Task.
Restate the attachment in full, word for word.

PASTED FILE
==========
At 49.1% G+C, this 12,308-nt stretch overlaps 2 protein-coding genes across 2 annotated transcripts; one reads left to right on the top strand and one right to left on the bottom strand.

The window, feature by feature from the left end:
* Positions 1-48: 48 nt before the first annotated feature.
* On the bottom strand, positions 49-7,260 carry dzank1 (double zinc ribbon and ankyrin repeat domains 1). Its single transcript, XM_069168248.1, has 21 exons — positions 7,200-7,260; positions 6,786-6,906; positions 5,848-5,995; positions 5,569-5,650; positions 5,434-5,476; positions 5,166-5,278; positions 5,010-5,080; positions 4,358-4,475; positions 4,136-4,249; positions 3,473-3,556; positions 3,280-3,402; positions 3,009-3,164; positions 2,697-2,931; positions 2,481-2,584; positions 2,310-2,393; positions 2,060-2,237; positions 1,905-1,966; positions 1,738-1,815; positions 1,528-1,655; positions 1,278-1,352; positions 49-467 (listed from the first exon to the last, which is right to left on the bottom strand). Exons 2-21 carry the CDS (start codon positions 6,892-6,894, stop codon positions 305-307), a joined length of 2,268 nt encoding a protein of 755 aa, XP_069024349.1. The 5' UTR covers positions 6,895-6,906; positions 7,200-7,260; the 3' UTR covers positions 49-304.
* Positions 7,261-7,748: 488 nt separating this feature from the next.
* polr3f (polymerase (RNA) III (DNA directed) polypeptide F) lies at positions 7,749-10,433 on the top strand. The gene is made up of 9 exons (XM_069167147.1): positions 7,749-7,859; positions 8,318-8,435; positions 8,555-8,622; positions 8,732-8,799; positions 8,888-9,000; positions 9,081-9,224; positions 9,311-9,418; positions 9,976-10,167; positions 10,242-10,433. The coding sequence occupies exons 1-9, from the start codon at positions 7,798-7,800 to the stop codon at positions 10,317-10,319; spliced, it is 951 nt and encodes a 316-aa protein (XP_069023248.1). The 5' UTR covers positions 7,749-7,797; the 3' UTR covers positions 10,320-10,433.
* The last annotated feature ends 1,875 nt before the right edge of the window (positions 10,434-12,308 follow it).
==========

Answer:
At 49.1% G+C, this 12,308-nt stretch overlaps 2 protein-coding genes across 2 annotated transcripts; one reads left to right on the top strand and one right to left on the bottom strand.

The window, feature by feature from the left end:
* Positions 1-48: 48 nt before the first annotated feature.
* On the bottom strand, positions 49-7,260 carry dzank1 (double zinc ribbon and ankyrin repeat domains 1). Its single transcript, XM_069168248.1, has 21 exons — positions 7,200-7,260; positions 6,786-6,906; positions 5,848-5,995; positions 5,569-5,650; positions 5,434-5,476; positions 5,166-5,278; positions 5,010-5,080; positions 4,358-4,475; positions 4,136-4,249; positions 3,473-3,556; positions 3,280-3,402; positions 3,009-3,164; positions 2,697-2,931; positions 2,481-2,584; positions 2,310-2,393; positions 2,060-2,237; positions 1,905-1,966; positions 1,738-1,815; positions 1,528-1,655; positions 1,278-1,352; positions 49-467 (listed from the first exon to the last, which is right to left on the bottom strand). Exons 2-21 carry the CDS (start codon positions 6,892-6,894, stop codon positions 305-307), a joined length of 2,268 nt encoding a protein of 755 aa, XP_069024349.1. The 5' UTR covers positions 6,895-6,906; positions 7,200-7,260; the 3' UTR covers positions 49-304.
* Positions 7,261-7,748: 488 nt separating this feature from the next.
* polr3f (polymerase (RNA) III (DNA directed) polypeptide F) lies at positions 7,749-10,433 on the top strand. The gene is made up of 9 exons (XM_069167147.1): positions 7,749-7,859; positions 8,318-8,435; positions 8,555-8,622; positions 8,732-8,799; positions 8,888-9,000; positions 9,081-9,224; positions 9,311-9,418; positions 9,976-10,167; positions 10,242-10,433. The coding sequence occupies exons 1-9, from the start codon at positions 7,798-7,800 to the stop codon at positions 10,317-10,319; spliced, it is 951 nt and encodes a 316-aa protein (XP_069023248.1). The 5' UTR covers positions 7,749-7,797; the 3' UTR covers positions 10,320-10,433.
* The last annotated feature ends 1,875 nt before the right edge of the window (positions 10,434-12,308 follow it).